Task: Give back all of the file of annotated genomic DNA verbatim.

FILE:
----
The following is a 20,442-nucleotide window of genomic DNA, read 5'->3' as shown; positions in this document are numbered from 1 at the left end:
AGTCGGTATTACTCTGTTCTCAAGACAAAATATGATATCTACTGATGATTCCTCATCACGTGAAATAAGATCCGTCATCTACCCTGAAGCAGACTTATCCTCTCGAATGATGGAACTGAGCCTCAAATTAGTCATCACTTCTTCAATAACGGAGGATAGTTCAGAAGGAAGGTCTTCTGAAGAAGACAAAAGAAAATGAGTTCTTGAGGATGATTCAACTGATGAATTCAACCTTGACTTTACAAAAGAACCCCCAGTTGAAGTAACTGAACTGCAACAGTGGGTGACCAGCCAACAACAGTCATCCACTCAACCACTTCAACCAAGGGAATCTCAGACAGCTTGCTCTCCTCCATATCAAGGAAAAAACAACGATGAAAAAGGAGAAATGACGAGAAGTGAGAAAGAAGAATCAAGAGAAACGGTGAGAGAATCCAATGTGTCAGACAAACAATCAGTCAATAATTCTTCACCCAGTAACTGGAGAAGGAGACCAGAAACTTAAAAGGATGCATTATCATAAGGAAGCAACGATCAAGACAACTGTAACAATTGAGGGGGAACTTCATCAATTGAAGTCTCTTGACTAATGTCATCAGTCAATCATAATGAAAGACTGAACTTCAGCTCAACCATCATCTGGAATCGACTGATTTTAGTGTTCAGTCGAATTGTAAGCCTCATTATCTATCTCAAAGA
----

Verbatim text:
The following is a 20,442-nucleotide window of genomic DNA, read 5'->3' as shown; positions in this document are numbered from 1 at the left end:
AGTCGGTATTACTCTGTTCTCAAGACAAAATATGATATCTACTGATGATTCCTCATCACGTGAAATAAGATCCGTCATCTACCCTGAAGCAGACTTATCCTCTCGAATGATGGAACTGAGCCTCAAATTAGTCATCACTTCTTCAATAACGGAGGATAGTTCAGAAGGAAGGTCTTCTGAAGAAGACAAAAGAAAATGAGTTCTTGAGGATGATTCAACTGATGAATTCAACCTTGACTTTACAAAAGAACCCCCAGTTGAAGTAACTGAACTGCAACAGTGGGTGACCAGCCAACAACAGTCATCCACTCAACCACTTCAACCAAGGGAATCTCAGACAGCTTGCTCTCCTCCATATCAAGGAAAAAACAACGATGAAAAAGGAGAAATGACGAGAAGTGAGAAAGAAGAATCAAGAGAAACGGTGAGAGAATCCAATGTGTCAGACAAACAATCAGTCAATAATTCTTCACCCAGTAACTGGAGAAGGAGACCAGAAACTTAAAAGGATGCATTATCATAAGGAAGCAACGATCAAGACAACTGTAACAATTGAGGGGGAACTTCATCAATTGAAGTCTCTTGACTAATGTCATCAGTCAATCATAATGAAAGACTGAACTTCAGCTCAACCATCATCTGGAATCGACTGATTTTAGTGTTCAGTCGAATTGTAAGCCTCATTATCTATCTCAAAGA